Summary of article: The authors propose that previous personality typing was based on the requirement for too much personal introspection, which is unreliable. They also were not geared to the workplace practice of pursuing goals, but to personal categories. They developed a set of business relevant traits and preferences that can be observed, or inferred, from behavior at work. Pioneers, drivers, guardians, integrators are their set of types. Then, they build an assessment tool which tested people. Based on regression analysis they produced a management tool. People are then categorized into their appropriate personality type. Managers are taught to manage to “type”, taking into account the differing likely responses of each type to stress, leadership profile, and with special advice on the shortfalls of each personality types, such as sensitive introverts.

HBR Author Premises:

  1. People are not all alike as the machine paradigm would say. They are instead categorizable into four (or more) types. You can manage the type and nuances of types. Once we understand these, we know all we need to know about how people work.
  2. Performance is measured on personality traits and preferences where generic patterns can be found
  3. A human’s nature is fixed from birth and personality types, which gives us a way to a way to understand them without having to think about each individual which is fragmenting to managers.
  4. You get diversity when you mix up personality types on teams.

Paradigm Source:

The premises are based on myths that science has disproven in the last few years, which I call class one errors. You cannot build on an idea when it is based on deep errors. It is indeed strange to see them show up in HBR as best practices when they really harm human development and stunt business growth and the studies debunking them are from Harvard. This article is one of those outdated and still hot selling practices.

Class one errors with this practice:

  1. Types of people exist and can be determined by testing with mathematical modeling.
  2. Personality is the defining characteristic, not essence
  3. Teams need to be organized around work, not the contribution to stakeholders starting with customers
  4. Managers are needed to guide people and they know more than workers (from the aristocratic/royalty paradigm)
  5. Introspection is less valid than external observation. Humans are mostly internally engaged and can better source understanding of themselves when this capability is developed and organization’s support the use of themselves as the primary source of reflection. Reflection is undermined and no longer necessary in this set of premises, which provides the best means for building self-directed, self-determining humans and teams.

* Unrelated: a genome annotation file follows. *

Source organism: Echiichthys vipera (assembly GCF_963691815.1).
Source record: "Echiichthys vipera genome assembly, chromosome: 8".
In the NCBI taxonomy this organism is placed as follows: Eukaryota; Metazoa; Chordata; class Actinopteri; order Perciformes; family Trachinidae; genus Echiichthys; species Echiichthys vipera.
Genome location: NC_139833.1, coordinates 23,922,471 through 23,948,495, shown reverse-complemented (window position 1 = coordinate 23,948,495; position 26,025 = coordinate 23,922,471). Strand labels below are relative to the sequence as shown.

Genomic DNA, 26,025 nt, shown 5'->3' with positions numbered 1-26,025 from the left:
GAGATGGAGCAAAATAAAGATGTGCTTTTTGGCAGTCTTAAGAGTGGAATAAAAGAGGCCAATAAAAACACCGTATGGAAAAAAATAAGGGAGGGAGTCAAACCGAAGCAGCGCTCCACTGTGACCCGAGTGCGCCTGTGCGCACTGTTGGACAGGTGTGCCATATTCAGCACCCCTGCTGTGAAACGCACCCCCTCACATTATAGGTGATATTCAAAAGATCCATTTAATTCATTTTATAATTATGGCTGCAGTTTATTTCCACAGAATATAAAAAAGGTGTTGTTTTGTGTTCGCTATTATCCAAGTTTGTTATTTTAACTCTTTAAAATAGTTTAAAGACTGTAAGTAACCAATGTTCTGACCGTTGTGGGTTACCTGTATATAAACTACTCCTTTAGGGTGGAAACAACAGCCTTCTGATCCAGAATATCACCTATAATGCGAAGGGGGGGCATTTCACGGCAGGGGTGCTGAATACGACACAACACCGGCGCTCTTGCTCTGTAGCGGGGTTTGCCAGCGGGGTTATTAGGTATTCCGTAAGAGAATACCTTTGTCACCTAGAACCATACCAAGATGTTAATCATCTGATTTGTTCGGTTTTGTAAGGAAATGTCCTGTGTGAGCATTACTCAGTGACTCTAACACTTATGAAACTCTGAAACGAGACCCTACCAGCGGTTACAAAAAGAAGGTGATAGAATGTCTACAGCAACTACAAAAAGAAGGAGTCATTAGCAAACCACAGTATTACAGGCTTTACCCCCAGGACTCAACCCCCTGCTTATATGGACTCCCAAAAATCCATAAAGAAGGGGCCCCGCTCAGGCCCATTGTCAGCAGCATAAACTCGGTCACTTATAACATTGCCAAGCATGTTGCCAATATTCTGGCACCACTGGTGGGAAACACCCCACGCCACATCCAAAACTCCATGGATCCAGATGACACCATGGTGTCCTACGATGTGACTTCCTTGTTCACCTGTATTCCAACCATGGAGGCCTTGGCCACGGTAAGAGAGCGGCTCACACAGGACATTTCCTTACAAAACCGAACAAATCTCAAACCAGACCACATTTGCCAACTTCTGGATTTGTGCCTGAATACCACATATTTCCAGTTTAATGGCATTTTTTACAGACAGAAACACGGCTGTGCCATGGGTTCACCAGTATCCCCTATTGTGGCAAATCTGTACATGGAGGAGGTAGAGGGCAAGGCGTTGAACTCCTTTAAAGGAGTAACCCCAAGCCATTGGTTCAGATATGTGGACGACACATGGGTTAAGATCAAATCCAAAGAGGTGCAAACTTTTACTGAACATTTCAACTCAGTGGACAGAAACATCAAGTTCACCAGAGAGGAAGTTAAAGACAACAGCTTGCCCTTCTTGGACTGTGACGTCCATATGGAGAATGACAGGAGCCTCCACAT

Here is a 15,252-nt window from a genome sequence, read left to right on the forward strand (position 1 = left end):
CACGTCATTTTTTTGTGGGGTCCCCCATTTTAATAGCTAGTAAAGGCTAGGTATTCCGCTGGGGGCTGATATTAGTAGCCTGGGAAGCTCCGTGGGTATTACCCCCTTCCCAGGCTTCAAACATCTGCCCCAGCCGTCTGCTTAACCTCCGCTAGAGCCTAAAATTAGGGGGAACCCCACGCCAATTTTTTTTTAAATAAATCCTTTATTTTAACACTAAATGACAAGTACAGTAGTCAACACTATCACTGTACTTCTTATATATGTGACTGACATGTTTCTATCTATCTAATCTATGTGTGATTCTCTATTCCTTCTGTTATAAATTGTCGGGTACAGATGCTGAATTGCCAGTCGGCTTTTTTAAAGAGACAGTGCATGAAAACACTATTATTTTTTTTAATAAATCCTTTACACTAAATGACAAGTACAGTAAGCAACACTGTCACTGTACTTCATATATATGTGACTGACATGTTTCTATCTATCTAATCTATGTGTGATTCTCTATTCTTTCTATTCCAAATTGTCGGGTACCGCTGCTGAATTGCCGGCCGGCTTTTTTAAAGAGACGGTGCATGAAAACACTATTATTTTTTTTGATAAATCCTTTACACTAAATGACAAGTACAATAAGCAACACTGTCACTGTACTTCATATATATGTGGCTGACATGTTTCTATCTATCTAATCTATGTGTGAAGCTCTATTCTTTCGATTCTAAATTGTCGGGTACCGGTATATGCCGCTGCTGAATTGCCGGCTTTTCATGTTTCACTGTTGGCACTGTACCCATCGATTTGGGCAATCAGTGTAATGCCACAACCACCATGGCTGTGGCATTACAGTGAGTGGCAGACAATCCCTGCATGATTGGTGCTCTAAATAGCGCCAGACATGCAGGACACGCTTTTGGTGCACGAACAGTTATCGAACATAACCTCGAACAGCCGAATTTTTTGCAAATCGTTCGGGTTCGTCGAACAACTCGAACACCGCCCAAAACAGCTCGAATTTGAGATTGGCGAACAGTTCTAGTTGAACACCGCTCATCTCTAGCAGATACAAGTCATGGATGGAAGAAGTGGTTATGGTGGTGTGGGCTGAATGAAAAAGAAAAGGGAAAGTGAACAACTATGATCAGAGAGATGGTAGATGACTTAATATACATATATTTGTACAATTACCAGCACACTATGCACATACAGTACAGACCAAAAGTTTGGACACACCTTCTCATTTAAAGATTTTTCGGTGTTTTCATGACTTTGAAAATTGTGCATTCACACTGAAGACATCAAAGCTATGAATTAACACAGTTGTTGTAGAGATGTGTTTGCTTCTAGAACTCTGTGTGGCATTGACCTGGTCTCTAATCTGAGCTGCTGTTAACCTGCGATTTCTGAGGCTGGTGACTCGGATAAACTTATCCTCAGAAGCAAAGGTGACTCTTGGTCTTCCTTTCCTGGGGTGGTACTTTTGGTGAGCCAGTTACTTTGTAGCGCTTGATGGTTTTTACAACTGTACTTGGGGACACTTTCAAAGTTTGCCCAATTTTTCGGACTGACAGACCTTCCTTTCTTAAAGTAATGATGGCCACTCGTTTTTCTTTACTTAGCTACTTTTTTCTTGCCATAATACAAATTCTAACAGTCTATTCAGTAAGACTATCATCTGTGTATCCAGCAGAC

Effects of the Class One Errors

In thinking about oneself as one of a type, individuals do not know, come to know, or connect with the concept and existence of an individual essence. They focus on what “box” they fit in and who they relate to that box, not their own core differentiation and source of creative expression.

This tends to move people toward responding inside that box and engaging others from inside their box, by creating a label. Managers are fooled into thinking they have an easy, fixed way, to do the very hard thing of managing people. Over time, the managing practice and team practice reinforces the “box” mentality like rats in the maze. In many ways, it has reverted to the exact problem they were trying to avoid by creating personality types. Just that now there are four mazes.

Additionally, typologies focus people on an internal view of teamwork and not an externally directed one focusing on stakeholders like customers. In Orchard Supply Hardware, teams are built around customer values and purposes, which speaks to how they live, not personality types which are socialized constructs. Each member of the team is working from their own idea of how to contribute to a customer’s life, which improves sales and loyalty. Working as a type makes it hard to pay attention to these all-important endeavors.

This post was originally published as part of my Business Second Opinion Podcast and Blog series. Sign up for the newsletter to catch what’s coming next.

Learn about designing work for human and business that gets and gives the best to each. The Regenerative Business: Redesign Work. Grow Human Potential. Achieve Extraordinary Results. By Carol Sanford. Nicholas Brealey/Hachette publishers. September, 2017

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Originally published at on November 16, 2017.

Sr Fellow Social Innovation, Babson | Best Selling/Multi-Award Winning Author | Regenerative Paradigm Educator